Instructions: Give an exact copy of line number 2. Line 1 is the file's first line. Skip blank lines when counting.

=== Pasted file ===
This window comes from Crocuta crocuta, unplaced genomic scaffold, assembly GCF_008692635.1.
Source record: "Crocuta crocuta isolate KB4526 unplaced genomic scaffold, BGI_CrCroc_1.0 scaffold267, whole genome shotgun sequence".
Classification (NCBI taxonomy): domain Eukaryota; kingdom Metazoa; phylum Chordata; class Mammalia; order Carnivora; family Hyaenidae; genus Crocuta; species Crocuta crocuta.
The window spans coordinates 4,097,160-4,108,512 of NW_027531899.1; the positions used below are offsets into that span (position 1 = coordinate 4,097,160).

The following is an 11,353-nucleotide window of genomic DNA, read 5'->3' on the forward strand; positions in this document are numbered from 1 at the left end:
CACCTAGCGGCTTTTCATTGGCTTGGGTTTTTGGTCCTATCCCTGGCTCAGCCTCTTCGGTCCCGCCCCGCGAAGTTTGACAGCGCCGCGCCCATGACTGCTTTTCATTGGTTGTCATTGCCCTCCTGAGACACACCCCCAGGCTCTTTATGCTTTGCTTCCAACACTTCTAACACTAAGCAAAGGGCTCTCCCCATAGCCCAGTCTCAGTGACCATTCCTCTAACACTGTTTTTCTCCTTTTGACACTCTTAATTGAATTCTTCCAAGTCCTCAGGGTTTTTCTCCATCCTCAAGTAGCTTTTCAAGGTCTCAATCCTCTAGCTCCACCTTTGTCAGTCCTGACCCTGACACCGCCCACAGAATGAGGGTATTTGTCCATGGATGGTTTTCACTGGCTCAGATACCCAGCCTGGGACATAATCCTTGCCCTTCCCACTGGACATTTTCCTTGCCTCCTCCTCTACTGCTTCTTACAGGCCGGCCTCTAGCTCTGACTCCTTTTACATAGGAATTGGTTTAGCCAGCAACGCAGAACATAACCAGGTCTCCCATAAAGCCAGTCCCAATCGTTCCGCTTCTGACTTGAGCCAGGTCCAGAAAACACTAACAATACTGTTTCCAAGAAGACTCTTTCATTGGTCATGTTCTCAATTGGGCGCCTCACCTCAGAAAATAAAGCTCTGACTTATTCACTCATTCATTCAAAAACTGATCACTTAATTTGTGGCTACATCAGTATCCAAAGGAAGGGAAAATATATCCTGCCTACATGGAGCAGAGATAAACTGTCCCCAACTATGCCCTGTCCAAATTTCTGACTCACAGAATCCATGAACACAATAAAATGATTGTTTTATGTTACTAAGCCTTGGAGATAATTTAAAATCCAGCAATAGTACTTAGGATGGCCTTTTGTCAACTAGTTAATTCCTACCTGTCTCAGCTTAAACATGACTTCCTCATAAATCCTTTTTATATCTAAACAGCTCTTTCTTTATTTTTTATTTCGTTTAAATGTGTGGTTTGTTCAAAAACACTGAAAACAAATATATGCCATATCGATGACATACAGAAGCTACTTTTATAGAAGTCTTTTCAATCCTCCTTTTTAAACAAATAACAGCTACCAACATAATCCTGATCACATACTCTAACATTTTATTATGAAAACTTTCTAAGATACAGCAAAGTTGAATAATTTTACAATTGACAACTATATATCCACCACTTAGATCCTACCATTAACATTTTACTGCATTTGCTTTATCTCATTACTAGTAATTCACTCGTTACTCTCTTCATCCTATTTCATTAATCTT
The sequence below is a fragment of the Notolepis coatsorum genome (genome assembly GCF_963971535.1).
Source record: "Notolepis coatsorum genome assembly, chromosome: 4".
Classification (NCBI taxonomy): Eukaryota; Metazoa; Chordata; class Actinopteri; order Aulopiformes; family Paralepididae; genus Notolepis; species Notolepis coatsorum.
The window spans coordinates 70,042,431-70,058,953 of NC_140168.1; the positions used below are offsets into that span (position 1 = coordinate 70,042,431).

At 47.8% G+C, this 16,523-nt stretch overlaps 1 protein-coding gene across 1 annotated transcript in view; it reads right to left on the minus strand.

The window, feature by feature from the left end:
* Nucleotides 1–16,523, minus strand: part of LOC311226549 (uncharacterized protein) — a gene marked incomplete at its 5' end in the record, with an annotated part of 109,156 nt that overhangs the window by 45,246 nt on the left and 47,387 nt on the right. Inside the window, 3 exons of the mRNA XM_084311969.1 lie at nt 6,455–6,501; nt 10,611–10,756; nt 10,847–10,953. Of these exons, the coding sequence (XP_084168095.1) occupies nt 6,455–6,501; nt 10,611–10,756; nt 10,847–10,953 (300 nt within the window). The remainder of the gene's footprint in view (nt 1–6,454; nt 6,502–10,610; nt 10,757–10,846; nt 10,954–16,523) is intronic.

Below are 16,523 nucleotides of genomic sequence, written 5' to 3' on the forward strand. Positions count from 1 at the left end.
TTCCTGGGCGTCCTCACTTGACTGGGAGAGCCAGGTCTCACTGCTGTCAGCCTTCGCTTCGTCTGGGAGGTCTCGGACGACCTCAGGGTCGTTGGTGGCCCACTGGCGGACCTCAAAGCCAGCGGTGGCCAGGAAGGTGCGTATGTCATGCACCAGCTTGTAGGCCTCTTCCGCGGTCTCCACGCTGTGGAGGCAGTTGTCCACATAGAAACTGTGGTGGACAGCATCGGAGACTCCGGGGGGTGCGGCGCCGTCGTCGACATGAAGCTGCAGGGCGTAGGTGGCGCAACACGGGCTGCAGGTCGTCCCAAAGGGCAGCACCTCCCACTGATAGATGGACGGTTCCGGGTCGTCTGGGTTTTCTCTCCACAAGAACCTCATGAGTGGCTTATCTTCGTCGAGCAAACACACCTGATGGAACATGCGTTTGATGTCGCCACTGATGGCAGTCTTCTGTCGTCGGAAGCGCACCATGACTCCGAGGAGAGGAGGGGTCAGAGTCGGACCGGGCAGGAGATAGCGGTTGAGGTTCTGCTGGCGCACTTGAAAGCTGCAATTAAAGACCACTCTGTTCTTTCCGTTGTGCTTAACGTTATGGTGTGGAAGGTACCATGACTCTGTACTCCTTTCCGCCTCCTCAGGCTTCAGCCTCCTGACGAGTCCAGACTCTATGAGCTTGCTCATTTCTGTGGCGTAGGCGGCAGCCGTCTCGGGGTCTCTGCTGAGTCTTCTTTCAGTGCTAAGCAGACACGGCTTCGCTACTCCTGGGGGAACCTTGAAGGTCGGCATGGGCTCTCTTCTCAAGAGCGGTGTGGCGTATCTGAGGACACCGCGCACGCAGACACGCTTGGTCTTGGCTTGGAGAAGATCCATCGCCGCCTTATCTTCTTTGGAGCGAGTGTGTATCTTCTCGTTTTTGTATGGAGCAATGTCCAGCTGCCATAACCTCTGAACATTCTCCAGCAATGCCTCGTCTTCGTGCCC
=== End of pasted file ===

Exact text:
Source record: "Crocuta crocuta isolate KB4526 unplaced genomic scaffold, BGI_CrCroc_1.0 scaffold267, whole genome shotgun sequence".